Oskar’s dreams are the least reliable strata of facts in the movie, but they tell us the most about his character, revealing a man suffering guilt and bereavement over his beloved sister’s childhood death—although, naturally, ambiguity rules. There is seldom any ambiguity about when we are in Oskar’s dreams, however—the red stage curtains, the proscenium lined with shells, and the melodic chanting that appears only in these dreams will clue us in. The movie in fact begins in a dream, as two children—one Oskar, as we know from his birthmark, the other a girl we see snoozing on a bed beside him—walk through a fairytale forest carrying lanterns as stage snow falls. They meet a man who changes into a wolf, young Oskar flees, and we see for the first time the image that recurringly haunts our hero’s dream: a young girl’s bloody and dismembered body. (We then notice that this dream is being spied upon by Oskar’s psychiatrist, who watches it through a funnel inserted in his patient’s ear, although that fact is neither here nor there for our purposes). Oskar’s next dream has him cutting off a lock of the girl’s hair and stuffing it in the seashell necklace we will later see in the film cabinet, then murdering her with the scissors. No matter what happens in these dreams, they all revolve around the sister—their idyllic days of childhood play, and hints of some tragedy that took her away from him. The final third of the movie breaks down—or climaxes, depending on your orientation—into a storm of symbolism, with there no longer being any question of reality operating on any level. Constant daylight and African animals—zebras, elephants, leopards—suddenly flood the formerly nocturnal world, and the presumably dead return to life.
Perhaps nothing explains the film better than the opening prologue, which translates as “I was afraid to sleep, the night seemed so peopled with ghosts. My fear and my desire to see them caused events which I recognized very well without really understanding them.” Nuit Noire is the fascination with the dark, occult subconscious, illuminated here only in slivers by lamps or film projectors, otherwise all menacing shadows. The events of the plot are “recognized” by the audience as incidents, things we might see in other films or in life, but here reconfigured in unfamiliar ways. To the dreamer, Oskar, the recognition is presumably of old memories of his sister and his childhood in Africa, hinting at some shame or trauma that he has not been able to integrate into his waking life. The puzzle-solving moviegoer, who thinks of a plot as a feat of fact-engineering, will find Nuit Noire poorly made, too full of contradictions. One supportable construction (a more precise word than “interpretation” in this case) is that the woman who appears in Oskar’s bed is actually his sister —born, perhaps, out of wedlock to his white explorer father. Her appearance, now adult and sickly, inside Oskar’s most intimate chambers would then represent his struggle to accept the truth about the sibling he’s unjustly rejected. There’s indubitably some incestuous desire tied in there, too. But the evidence could also support the idea that Oskar had two sisters, or the whole story could all just be an allegory for Belgian colonialism. The amateur psychologist will throw up his hands in dismay, or, like Oskar’s in-movie therapist, complain “You’re making things up… It’s likely you never even had a sister.” Many others, of course, will respond as does the museum worker when delivering the reels of film he’s developed at Oskar’s request. “There’s a problem with your films,” he deadpans. “I don’t understand it. It’s not clear at all.” Smolders’ scenario may be as impenetrable as the jungles of the Belgian Congo, but at least he can have a sense of humor about it.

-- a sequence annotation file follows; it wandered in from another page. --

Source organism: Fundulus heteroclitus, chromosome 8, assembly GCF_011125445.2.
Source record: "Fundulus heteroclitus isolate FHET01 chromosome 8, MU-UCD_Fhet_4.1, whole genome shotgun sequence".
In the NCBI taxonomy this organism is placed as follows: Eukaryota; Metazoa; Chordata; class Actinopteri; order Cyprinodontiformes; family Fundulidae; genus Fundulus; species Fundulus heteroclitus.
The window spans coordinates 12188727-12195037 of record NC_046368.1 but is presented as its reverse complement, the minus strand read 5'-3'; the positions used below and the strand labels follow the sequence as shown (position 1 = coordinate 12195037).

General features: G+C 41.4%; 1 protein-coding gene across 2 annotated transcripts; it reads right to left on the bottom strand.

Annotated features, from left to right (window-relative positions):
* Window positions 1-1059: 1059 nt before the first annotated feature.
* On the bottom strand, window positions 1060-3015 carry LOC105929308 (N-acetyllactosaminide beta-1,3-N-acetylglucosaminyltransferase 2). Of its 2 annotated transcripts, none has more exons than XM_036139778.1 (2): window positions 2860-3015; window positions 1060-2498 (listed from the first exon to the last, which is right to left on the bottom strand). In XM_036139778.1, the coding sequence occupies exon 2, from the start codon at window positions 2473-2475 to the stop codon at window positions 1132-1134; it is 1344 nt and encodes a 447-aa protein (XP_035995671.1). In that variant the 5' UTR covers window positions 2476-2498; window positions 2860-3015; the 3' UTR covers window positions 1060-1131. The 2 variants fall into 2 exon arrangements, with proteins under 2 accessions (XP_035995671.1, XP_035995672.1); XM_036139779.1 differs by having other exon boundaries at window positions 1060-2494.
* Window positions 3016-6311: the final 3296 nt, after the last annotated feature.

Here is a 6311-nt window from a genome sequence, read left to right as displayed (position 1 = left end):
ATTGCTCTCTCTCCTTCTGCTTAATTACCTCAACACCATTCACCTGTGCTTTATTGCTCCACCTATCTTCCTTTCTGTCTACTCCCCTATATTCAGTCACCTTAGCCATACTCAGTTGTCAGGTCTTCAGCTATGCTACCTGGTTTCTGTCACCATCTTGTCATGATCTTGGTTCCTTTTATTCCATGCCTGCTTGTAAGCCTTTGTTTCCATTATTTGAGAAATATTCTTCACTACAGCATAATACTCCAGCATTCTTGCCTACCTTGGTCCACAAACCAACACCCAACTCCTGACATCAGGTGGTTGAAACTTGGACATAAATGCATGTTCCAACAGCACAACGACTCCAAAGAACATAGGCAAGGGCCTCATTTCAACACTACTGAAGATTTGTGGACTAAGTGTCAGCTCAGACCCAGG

WHAT THE CRITICS SAY:
“It’s definitely not a film for everyone as it’s strange as hell and is rather impenetrable on the first viewing, but it’s a very accomplished piece of cinema that should find its way to an enthusiastic fanbase.”–Niels Matthijs, Screen Anarchy (DVD)
Nuite Noire – Stills, synopsis, and some links to interviews from the filmmaker’s home site, all in French.
IMDB LINK: Nuit Noire (2005)
OTHER LINKS OF INTEREST:
Trailer NUIT NOIRE – The original French language trailer for the film
DVD INFO: The Cult Epics DVD (buy) comes with a wealth of bonus material. There are nine minutes of deleted scenes (although the menu title incorrectly claims seventeen minutes); all of the information here introduces new mysteries rather than resolving things. There are also six minutes of behind-the-scenes footage (although, again, the menu misleadingly says eleven minutes), including scenes of the leopard trainer in action and child actors having fun working a cow’s udders. There is also an interview of (about seven minutes), where the director gives hints for watching the film (but no explanations) and another seven minute “About Black Night” featurette with Smolders reciting poetic narration over an interesting mix of dioramas and footage from the film. The final extra is the six-minute short/trailer “Spiritual Exercises,” a meditation on cinema illustrated with images from Smolders’ short film collection of the same name, which are as surreal as you would expect from the creator of Nuit Noire.
The film is not available on Blu-ray or rent-on-demand.
(This movie was nominated for review by reader “Anonymous Coward,” who called it “an incredible piece of pure surrealism.” Suggest a weird movie of your own here.)